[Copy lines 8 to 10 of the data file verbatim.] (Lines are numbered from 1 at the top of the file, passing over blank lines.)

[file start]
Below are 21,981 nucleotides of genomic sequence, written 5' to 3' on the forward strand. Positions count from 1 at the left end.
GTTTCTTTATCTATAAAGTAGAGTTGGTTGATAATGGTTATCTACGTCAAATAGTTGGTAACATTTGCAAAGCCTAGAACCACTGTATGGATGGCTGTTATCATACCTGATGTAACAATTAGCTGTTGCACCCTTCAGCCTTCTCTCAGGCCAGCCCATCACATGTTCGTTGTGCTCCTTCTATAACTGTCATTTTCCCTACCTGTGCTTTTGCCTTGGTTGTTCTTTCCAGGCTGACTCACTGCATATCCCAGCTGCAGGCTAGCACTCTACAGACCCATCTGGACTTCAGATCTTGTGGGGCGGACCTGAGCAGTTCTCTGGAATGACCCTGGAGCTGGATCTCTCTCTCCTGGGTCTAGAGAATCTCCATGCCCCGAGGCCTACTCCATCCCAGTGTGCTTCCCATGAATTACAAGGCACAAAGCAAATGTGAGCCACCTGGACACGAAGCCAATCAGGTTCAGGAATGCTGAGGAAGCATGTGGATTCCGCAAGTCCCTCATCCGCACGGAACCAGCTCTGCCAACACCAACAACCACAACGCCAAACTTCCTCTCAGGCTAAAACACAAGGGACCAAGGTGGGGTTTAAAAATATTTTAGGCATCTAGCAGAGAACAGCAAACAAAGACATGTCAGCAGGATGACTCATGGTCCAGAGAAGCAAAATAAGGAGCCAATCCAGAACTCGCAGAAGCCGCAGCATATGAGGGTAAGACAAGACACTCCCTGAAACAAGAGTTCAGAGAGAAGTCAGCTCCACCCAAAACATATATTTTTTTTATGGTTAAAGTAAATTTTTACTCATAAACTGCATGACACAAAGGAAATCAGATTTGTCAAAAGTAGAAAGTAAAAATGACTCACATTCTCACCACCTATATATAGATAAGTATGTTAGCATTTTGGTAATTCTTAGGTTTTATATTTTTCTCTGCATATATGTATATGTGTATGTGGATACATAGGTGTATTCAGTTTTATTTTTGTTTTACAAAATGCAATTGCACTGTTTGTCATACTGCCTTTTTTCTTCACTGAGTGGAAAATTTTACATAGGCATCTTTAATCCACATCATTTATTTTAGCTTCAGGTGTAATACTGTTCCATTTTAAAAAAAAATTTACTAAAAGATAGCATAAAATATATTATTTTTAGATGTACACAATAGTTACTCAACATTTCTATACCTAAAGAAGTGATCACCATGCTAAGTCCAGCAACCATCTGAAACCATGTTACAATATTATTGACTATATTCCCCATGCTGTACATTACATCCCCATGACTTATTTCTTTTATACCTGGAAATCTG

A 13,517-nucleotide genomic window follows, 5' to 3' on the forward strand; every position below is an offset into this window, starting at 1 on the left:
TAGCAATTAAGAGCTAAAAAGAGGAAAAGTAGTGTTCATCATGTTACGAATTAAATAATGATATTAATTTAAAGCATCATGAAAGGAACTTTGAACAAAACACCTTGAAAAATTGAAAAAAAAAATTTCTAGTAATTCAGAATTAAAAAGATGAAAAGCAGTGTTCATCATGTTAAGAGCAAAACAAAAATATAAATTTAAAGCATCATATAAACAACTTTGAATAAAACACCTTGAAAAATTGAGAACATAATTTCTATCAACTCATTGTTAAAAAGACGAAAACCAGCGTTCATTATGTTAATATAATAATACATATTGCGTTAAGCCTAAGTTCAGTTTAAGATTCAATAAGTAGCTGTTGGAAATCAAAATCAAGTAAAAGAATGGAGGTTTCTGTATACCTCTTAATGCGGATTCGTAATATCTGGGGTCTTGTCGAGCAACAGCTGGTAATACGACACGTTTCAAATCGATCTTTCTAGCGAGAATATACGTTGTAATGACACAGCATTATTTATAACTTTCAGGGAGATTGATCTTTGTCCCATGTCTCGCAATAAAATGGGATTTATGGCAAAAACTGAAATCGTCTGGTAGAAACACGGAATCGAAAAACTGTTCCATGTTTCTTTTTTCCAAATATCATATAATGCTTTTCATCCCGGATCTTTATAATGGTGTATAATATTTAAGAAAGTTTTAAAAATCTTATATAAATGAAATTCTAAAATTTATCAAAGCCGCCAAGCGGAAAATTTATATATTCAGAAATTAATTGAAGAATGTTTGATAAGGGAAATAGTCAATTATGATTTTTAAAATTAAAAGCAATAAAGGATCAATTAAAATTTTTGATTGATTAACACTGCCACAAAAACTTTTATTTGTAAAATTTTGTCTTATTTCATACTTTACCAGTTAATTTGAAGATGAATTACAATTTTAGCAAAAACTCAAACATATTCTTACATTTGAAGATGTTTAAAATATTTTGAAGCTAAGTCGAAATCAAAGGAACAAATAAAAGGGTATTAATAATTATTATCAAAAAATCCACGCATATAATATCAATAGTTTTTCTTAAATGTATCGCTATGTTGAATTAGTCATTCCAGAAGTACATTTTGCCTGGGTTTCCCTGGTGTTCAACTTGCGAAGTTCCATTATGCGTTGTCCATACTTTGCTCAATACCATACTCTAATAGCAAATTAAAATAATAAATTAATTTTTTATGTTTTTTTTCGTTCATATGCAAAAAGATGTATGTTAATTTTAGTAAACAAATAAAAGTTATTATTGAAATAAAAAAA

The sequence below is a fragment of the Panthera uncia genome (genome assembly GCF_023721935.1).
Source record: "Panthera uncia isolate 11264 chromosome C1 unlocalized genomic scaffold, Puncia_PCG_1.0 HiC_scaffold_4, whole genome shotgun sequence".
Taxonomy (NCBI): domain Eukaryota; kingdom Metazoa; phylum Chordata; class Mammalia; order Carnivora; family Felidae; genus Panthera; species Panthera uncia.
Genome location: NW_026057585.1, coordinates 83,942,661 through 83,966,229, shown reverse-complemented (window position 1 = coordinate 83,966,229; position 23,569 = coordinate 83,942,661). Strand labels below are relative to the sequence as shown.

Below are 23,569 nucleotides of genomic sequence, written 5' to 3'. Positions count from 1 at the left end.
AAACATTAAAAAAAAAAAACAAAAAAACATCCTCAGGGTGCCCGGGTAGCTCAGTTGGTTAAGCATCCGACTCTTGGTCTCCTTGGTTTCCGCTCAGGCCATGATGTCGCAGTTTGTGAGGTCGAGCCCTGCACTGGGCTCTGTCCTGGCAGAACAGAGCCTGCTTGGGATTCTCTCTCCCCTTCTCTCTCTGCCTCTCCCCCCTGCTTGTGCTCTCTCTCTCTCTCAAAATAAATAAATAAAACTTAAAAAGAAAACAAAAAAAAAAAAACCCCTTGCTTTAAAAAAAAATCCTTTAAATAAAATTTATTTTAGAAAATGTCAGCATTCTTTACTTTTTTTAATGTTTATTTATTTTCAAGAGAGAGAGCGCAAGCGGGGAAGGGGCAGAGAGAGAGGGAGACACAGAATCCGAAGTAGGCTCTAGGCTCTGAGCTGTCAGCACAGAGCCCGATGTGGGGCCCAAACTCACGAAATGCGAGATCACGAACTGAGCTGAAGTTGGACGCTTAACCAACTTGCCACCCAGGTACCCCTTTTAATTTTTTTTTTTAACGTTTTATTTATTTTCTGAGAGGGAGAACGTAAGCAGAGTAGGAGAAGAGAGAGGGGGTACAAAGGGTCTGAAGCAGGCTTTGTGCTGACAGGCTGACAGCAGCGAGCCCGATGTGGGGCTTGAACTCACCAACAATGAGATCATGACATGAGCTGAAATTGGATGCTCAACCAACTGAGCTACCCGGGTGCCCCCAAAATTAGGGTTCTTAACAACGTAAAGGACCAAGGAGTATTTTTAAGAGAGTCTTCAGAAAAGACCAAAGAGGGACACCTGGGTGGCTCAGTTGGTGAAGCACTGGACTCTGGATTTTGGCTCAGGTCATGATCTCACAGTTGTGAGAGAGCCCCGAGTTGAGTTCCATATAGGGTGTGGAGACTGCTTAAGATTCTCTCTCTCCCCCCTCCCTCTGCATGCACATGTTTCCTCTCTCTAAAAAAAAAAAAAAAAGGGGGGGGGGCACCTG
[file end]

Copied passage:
Genome location: NW_026057585.1, coordinates 83,942,661 through 83,966,229, shown reverse-complemented (window position 1 = coordinate 83,966,229; position 23,569 = coordinate 83,942,661). Strand labels below are relative to the sequence as shown.

Below are 23,569 nucleotides of genomic sequence, written 5' to 3'. Positions count from 1 at the left end.
AAACATTAAAAAAAAAAAACAAAAAAACATCCTCAGGGTGCCCGGGTAGCTCAGTTGGTTAAGCATCCGACTCTTGGTCTCCTTGGTTTCCGCTCAGGCCATGATGTCGCAGTTTGTGAGGTCGAGCCCTGCACTGGGCTCTGTCCTGGCAGAACAGAGCCTGCTTGGGATTCTCTCTCCCCTTCTCTCTCTGCCTCTCCCCCCTGCTTGTGCTCTCTCTCTCTCTCAAAATAAATAAATAAAACTTAAAAAGAAAACAAAAAAAAAAAAACCCCTTGCTTTAAAAAAAAATCCTTTAAATAAAATTTATTTTAGAAAATGTCAGCATTCTTTACTTTTTTTAATGTTTATTTATTTTCAAGAGAGAGAGCGCAAGCGGGGAAGGGGCAGAGAGAGAGGGAGACACAGAATCCGAAGTAGGCTCTAGGCTCTGAGCTGTCAGCACAGAGCCCGATGTGGGGCCCAAACTCACGAAATGCGAGATCACGAACTGAGCTGAAGTTGGACGCTTAACCAACTTGCCACCCAGGTACCCCTTTTAATTTTTTTTTTTAACGTTTTATTTATTTTCTGAGAGGGAGAACGTAAGCAGAGTAGGAGAAGAGAGAGGGGGTACAAAGGGTCTGAAGCAGGCTTTGTGCTGACAGGCTGACAGCAGCGAGCCCGATGTGGGGCTTGAACTCACCAACAATGAGATCATGACATGAGCTGAAATTGGATGCTCAACCAACTGAGCTACCCGGGTGCCCCCAAAATTAGGGTTCTTAACAACGTAAAGGACCAAGGAGTATTTTTAAGAGAGTCTTCAGAAAAGACCAAAGAGGGACACCTGGGTGGCTCAGTTGGTGAAGCACTGGACTCTGGATTTTGGCTCAGGTCATGATCTCACAGTTGTGAGAGAGCCCCGAGTTGAGTTCCATATAGGGTGTGGAGACTGCTTAAGATTCTCTCTCTCCCCCCTCCCTCTGCATGCACATGTTTCCTCTCTCTAAAAAAAAAAAAAAAAGGGGGGGGGGCACCTG